I moved from 12th East and no longer had daily contact with Duncan. We stayed in touch, he'd stop by my new place, or I'd stop by his, but sometimes, a week or two would pass between visits. One late evening he called.
"I've got to show you something", he said.
"What?", I asked. It was late and I had classes in the morning.
"you'll see. I'll be by in fifteen minutes to pick you up."
I'd learned over the years that anything was possible with Duncan. So, I was interested for sure, but also a bit wary. Duncan had gotten us into a number of jams over the years. Some jailable.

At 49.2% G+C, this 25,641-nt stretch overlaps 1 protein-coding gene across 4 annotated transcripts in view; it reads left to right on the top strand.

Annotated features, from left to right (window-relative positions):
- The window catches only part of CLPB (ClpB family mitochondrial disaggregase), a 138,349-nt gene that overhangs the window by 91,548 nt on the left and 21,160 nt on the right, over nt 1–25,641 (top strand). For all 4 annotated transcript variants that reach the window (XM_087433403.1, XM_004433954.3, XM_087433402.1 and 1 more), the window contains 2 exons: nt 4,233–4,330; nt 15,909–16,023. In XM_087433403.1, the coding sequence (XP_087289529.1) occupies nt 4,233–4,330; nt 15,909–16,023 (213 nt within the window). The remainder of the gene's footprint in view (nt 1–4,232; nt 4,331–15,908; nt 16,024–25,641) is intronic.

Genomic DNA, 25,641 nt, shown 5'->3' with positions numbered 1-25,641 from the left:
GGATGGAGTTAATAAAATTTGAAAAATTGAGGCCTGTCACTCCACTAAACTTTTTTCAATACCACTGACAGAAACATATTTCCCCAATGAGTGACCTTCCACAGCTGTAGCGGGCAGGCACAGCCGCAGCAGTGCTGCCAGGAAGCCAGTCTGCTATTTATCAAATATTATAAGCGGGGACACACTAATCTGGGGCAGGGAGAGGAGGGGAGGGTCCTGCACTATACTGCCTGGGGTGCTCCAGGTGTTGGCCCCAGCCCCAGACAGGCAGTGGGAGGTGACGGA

Duncan showed up at my place on his old motorcycle, a Royal Enfield, I think. I got on back and off we went into the night. It was around midnight. We headed for the University, to the University's Engineering Building to be exact just east of the Sigma Nu house. We drove the bike right up to the front doors, Duncan shut it down, and produced a key, on a ring of keys from his pocket, and opened the front doors of the University of Utah's Engineering Building. I couldn't believe it. I asked him, no I demanded, how did he get a hold of a key to the Engineering Building? Breaking and Entering was what I was thinking. He told me simply, "They gave it to me". Before I could ask "Who" had given him the keys to the building, we were inside, on the elevator, and headed to the second floor. On the second floor, Duncan produced another key, and opened a pair of large metal doors, with the comment, "This is my lab". We walked in, Duncan turned on the lights, and there, sitting in the center of the floor was the darndest contraption I had ever seen. Hydraulic cylinders, valves, shiny chrome and steel, hoses, gears, wires, lots of wires. On the north wall was a stack of boxes, all of black metal, all with lights and switches, and meters, all over them. I had no idea what any of what I was looking at was.